Sadly, only a little over two years later Alice’s life would be tragically cut short. She drowned accidently in the Walla Walla River on June 23, 1839. Narcissa was devasted and became depressed.
While mourning for her daughter, Narcissa spent many hours in her room writing letters to family back home. She encouraged several of her siblings to come West. She missed her family dearly, but never wavered from her resolve to work among the Indians.
Narcissa would write many letters to her family over the eleven years of her service. From these prolific writings we know a lot about the missionary work in the Oregon Country. Narcissa not only revealed the dry details of daily life, but she poured out her heart to her family telling of her dreams and her feelings.
Narcissa came out of her depression when God blessed her with a large adopted family. The Sager family was traveling to the West and the parents died along the way leaving seven children orphaned. Narcissa and Marcus gladly took them in. The Whitman’s had also adopted several half-Indian orphans and now had a full and cheery home.
The Sager children enjoyed the blessing of these parents for about three years and then were tragically orphaned again. Marcus and Narcissa were attacked in their home and killed by the Cayuse Indians. What was the cause? Several Indians had traveled to California where they contracted measles. When they came back to Oregon Country the measles spread among a population that was not immune. Unfortunately while at least thirty Indians succumbed to the measles, only one white boy died. The Indians blamed Doctor Marcus saying he spread evil medicine.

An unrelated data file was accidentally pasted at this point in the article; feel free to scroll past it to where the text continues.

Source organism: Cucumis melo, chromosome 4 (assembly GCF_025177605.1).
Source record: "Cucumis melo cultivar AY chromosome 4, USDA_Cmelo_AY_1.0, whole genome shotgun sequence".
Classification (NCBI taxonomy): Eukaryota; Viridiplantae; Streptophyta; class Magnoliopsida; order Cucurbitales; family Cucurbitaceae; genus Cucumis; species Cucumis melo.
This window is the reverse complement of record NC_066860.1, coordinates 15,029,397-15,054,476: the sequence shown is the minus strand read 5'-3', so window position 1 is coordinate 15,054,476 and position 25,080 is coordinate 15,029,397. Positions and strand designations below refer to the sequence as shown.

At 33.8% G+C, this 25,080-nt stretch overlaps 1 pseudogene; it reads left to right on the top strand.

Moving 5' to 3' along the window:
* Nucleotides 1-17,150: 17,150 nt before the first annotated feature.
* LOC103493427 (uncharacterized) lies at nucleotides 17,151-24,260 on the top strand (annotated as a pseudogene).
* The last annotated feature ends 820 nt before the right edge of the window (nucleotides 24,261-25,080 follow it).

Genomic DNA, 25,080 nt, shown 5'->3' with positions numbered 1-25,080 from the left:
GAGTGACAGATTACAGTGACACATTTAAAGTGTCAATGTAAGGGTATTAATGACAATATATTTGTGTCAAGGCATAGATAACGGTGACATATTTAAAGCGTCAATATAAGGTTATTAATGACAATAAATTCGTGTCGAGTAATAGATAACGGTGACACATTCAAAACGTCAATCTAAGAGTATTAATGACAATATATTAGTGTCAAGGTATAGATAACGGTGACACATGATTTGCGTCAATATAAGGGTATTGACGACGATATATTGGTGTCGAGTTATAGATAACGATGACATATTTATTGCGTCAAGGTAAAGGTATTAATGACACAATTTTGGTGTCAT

On November 29, 1847, two Cayuse attacked Marcus with tomahawks in his kitchen. He stumbled to their sitting room where Narcissa tried to stop the bleeding but there was nothing she could do. She heard more commotion outside and went to the door. She was shot and later died of her wounds. Her last thoughts were of the children and her mother back home. While the Whitman’s lay dying the Indians destroyed their home, killed several other settlers, and herded more than forty residents of the mission into a house where they were held captive for nearly a month. Many were sick; several children would die of the measles. The dead were unburied; some women were raped.
Not all of the Cayuse were in favor of the massacre. The murderers were brought to justice. They received a fair trial and the leaders were put to death.
The Sager children would remember Narcissa as a loving but firm mother. They remembered her love of nature, her sense of humor, and her beautiful singing voice.
Narcissa is also remembered as one of the first of two white women to cross the continent overland. She had the first child born to American parents in the Oregon Country. Her journey proved that it was possible for women to go West. The great wagon trains would start in the next decade. Several generations of women would be inspired by her courage as they read her published letters.
We don’t know if Narcissa ever dreamed that she would be a martyr as she dreamed about missionary work as a child. She often said that she knew it would be a sacrifice. She lost her house and left brothers and sisters and father and mother, and lost her only child for Jesus’ name’s sake. And God did bless her with many times as much when He gave her the Sager orphans and a number of Indian orphans. Eventually she paid the ultimate price when she lost her own life.
Narcissa’s memory is preserved at Walla Walla, near the place of her last home. She is also remembered at her childhood home in Prattsburg, New York.
Precious in the sight of the LORD Is the death of His godly ones. Psalm 116:15